Working Tools

They're Digital Too

These archived Masonic rings offer a peek
into the lives of their wearers.

By Ian A. Stewart

For a bit of paraphernalia that is not, formally speaking, a part of official Masonic dress, the signet ring has endured as a popular piece of Freemason flair. Perhaps because they exist outside the strictures of officer’s jewels, rings are free to reflect the individuality of their wearer. Here, Joseph Evans, collections manager of the Henry Wilson Coil Library and Museum of Freemasonry, highlights a few standouts from among the 4,000 pieces of Masonic bling housed in the museum archives.

The numerological theme isn’t lost on this three-band gold ring, which belonged to the early-20th-century Masonic writer Frank C. Higgins. Inside the center delta is the number 33, representing the Scottish Rite’s 33rd degree. Inside, the band is inscribed with the Latin phrase Desu Meumque Jus, or “God and My Right.” REF. 303.1

Masonic rings aren’t only for men: This gold band with a large, oval lavender stone belonged to Ruth Jackman, a past worthy matron of the Order of the Eastern Star’s Canoga Park Chapter No. 452 in the San Fernando Valley. The oval is engraved with the plumb, the square, and the level. REF. 84.23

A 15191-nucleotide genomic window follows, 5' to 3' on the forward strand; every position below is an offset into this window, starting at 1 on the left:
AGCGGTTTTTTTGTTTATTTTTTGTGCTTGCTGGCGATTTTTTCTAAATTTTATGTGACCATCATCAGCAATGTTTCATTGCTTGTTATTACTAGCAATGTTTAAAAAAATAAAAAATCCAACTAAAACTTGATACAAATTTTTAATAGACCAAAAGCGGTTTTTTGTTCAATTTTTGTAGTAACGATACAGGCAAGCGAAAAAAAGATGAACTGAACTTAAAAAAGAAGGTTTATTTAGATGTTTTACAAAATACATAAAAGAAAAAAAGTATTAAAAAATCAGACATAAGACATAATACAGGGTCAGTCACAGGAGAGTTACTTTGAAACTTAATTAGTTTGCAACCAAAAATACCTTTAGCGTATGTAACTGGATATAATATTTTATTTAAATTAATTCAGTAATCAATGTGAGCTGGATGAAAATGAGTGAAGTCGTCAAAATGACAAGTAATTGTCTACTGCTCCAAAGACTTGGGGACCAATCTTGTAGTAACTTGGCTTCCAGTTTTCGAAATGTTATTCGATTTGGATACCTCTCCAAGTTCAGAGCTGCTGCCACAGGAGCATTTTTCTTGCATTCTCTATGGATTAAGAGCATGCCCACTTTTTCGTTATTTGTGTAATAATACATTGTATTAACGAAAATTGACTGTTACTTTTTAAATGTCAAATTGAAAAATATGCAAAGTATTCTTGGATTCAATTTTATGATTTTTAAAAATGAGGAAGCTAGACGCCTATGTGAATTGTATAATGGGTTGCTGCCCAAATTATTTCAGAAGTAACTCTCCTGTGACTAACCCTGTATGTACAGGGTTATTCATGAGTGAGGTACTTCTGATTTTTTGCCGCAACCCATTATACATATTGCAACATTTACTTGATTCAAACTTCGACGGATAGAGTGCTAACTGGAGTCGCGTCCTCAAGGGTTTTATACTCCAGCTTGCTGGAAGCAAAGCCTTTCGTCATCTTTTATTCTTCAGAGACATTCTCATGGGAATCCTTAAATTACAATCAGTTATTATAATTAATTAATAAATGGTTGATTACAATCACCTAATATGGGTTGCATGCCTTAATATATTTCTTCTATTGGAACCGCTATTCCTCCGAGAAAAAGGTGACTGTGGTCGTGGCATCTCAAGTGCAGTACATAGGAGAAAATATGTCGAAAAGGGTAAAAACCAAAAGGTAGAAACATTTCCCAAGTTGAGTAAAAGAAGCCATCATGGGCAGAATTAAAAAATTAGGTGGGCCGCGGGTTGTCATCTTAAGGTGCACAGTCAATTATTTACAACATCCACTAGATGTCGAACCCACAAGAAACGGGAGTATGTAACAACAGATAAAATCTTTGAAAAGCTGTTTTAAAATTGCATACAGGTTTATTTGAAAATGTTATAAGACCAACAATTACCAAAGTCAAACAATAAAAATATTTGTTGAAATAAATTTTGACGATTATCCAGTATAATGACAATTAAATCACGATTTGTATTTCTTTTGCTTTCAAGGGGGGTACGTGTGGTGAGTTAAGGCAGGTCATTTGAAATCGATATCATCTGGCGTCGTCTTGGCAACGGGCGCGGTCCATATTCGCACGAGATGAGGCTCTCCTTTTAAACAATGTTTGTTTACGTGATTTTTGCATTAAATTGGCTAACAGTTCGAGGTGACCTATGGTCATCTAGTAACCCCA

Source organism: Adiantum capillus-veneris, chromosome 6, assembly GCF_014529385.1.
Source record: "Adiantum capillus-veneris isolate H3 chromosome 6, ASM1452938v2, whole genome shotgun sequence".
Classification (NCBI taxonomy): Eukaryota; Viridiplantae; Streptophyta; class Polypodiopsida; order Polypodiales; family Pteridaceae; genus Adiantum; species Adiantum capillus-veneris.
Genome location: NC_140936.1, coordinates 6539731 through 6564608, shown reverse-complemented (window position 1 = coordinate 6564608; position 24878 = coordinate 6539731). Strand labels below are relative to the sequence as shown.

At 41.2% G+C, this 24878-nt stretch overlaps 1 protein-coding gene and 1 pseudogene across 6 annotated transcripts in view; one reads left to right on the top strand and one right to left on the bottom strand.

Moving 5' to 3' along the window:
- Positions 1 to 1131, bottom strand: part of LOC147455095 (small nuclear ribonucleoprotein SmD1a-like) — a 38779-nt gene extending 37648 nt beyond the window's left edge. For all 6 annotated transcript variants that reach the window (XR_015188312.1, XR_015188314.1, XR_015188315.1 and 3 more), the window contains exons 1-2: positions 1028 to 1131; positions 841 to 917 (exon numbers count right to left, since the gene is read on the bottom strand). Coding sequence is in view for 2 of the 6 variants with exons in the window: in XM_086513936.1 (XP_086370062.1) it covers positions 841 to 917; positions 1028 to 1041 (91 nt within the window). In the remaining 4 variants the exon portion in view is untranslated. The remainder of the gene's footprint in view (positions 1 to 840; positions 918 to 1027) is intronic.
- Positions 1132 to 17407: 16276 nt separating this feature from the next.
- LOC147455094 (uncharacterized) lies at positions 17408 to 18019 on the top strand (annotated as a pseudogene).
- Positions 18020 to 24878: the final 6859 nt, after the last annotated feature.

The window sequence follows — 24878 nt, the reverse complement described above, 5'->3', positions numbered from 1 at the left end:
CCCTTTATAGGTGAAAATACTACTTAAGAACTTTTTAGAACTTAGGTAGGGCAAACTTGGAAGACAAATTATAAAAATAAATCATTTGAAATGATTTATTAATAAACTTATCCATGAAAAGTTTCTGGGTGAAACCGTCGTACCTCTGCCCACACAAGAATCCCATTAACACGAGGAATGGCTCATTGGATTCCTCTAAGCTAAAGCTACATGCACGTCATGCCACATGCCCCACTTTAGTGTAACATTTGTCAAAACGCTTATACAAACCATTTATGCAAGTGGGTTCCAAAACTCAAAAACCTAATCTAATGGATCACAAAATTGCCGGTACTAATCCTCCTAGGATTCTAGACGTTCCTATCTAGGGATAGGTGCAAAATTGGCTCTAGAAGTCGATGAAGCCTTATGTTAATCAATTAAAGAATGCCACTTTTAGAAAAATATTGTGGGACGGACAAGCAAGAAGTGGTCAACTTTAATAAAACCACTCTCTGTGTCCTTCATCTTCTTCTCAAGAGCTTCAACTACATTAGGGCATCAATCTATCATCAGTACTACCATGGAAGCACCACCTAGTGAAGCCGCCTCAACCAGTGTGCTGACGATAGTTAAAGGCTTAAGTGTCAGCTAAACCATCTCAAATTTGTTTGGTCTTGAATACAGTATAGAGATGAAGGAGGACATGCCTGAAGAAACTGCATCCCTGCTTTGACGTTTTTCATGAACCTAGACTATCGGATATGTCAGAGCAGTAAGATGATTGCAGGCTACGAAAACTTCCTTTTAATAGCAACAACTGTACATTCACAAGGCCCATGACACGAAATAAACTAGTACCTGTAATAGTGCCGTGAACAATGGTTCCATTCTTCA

Roy Rogers, the King of the Cowboys, owned this gold band featuring the symbol for the 14th degree of the Scottish Rite: the Hebrew letter yod inside the equilateral triangle. Inside, the ring is engraved with the motto of the 14th degree: Virtus junxit, mors non separabit (“What virtue has united, death will not separate”). One of the most celebrated California Masons ever, Rogers belonged to Hollywood Lodge No. 355. REF. 20 10.2.37

This bold signet features the tricolor of the Mexican flag and the seal of the Gran Logia Unida de Mexico, one of several Grand Lodges in Mexico, which is headquartered in Veracruz.

Maren Caruso

More from this issue: